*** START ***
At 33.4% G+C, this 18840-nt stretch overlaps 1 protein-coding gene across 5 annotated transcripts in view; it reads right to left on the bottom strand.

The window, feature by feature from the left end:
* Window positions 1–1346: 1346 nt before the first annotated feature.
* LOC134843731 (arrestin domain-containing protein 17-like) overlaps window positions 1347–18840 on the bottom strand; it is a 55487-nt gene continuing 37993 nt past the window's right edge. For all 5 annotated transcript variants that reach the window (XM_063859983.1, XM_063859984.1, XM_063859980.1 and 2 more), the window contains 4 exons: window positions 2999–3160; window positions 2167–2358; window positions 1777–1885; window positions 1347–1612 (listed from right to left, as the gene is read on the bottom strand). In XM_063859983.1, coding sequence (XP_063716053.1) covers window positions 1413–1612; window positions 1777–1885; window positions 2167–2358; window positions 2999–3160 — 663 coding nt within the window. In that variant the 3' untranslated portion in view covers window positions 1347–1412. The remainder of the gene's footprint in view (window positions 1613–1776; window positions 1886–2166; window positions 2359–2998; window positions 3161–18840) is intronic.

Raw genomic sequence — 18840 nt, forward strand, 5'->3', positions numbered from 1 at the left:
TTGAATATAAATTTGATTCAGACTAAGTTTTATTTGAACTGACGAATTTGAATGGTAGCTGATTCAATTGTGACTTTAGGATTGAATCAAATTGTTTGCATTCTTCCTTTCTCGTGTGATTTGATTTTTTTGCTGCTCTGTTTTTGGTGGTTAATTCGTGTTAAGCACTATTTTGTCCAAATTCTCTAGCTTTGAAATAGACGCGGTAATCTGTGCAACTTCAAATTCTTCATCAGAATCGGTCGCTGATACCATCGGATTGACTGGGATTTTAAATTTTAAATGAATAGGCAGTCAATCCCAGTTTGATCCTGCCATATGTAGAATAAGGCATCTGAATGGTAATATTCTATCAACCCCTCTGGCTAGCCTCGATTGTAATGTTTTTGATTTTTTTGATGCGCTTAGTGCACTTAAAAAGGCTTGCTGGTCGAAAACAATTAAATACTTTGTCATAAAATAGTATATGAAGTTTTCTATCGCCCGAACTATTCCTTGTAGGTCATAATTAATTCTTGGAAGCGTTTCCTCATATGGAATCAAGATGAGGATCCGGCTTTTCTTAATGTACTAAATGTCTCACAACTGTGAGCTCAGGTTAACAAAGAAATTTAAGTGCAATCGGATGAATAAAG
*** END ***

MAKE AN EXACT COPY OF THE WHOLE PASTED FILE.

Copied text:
At 33.4% G+C, this 18840-nt stretch overlaps 1 protein-coding gene across 5 annotated transcripts in view; it reads right to left on the bottom strand.

The window, feature by feature from the left end:
* Window positions 1–1346: 1346 nt before the first annotated feature.
* LOC134843731 (arrestin domain-containing protein 17-like) overlaps window positions 1347–18840 on the bottom strand; it is a 55487-nt gene continuing 37993 nt past the window's right edge. For all 5 annotated transcript variants that reach the window (XM_063859983.1, XM_063859984.1, XM_063859980.1 and 2 more), the window contains 4 exons: window positions 2999–3160; window positions 2167–2358; window positions 1777–1885; window positions 1347–1612 (listed from right to left, as the gene is read on the bottom strand). In XM_063859983.1, coding sequence (XP_063716053.1) covers window positions 1413–1612; window positions 1777–1885; window positions 2167–2358; window positions 2999–3160 — 663 coding nt within the window. In that variant the 3' untranslated portion in view covers window positions 1347–1412. The remainder of the gene's footprint in view (window positions 1613–1776; window positions 1886–2166; window positions 2359–2998; window positions 3161–18840) is intronic.

Raw genomic sequence — 18840 nt, forward strand, 5'->3', positions numbered from 1 at the left:
TTGAATATAAATTTGATTCAGACTAAGTTTTATTTGAACTGACGAATTTGAATGGTAGCTGATTCAATTGTGACTTTAGGATTGAATCAAATTGTTTGCATTCTTCCTTTCTCGTGTGATTTGATTTTTTTGCTGCTCTGTTTTTGGTGGTTAATTCGTGTTAAGCACTATTTTGTCCAAATTCTCTAGCTTTGAAATAGACGCGGTAATCTGTGCAACTTCAAATTCTTCATCAGAATCGGTCGCTGATACCATCGGATTGACTGGGATTTTAAATTTTAAATGAATAGGCAGTCAATCCCAGTTTGATCCTGCCATATGTAGAATAAGGCATCTGAATGGTAATATTCTATCAACCCCTCTGGCTAGCCTCGATTGTAATGTTTTTGATTTTTTTGATGCGCTTAGTGCACTTAAAAAGGCTTGCTGGTCGAAAACAATTAAATACTTTGTCATAAAATAGTATATGAAGTTTTCTATCGCCCGAACTATTCCTTGTAGGTCATAATTAATTCTTGGAAGCGTTTCCTCATATGGAATCAAGATGAGGATCCGGCTTTTCTTAATGTACTAAATGTCTCACAACTGTGAGCTCAGGTTAACAAAGAAATTTAAGTGCAATCGGATGAATAAAG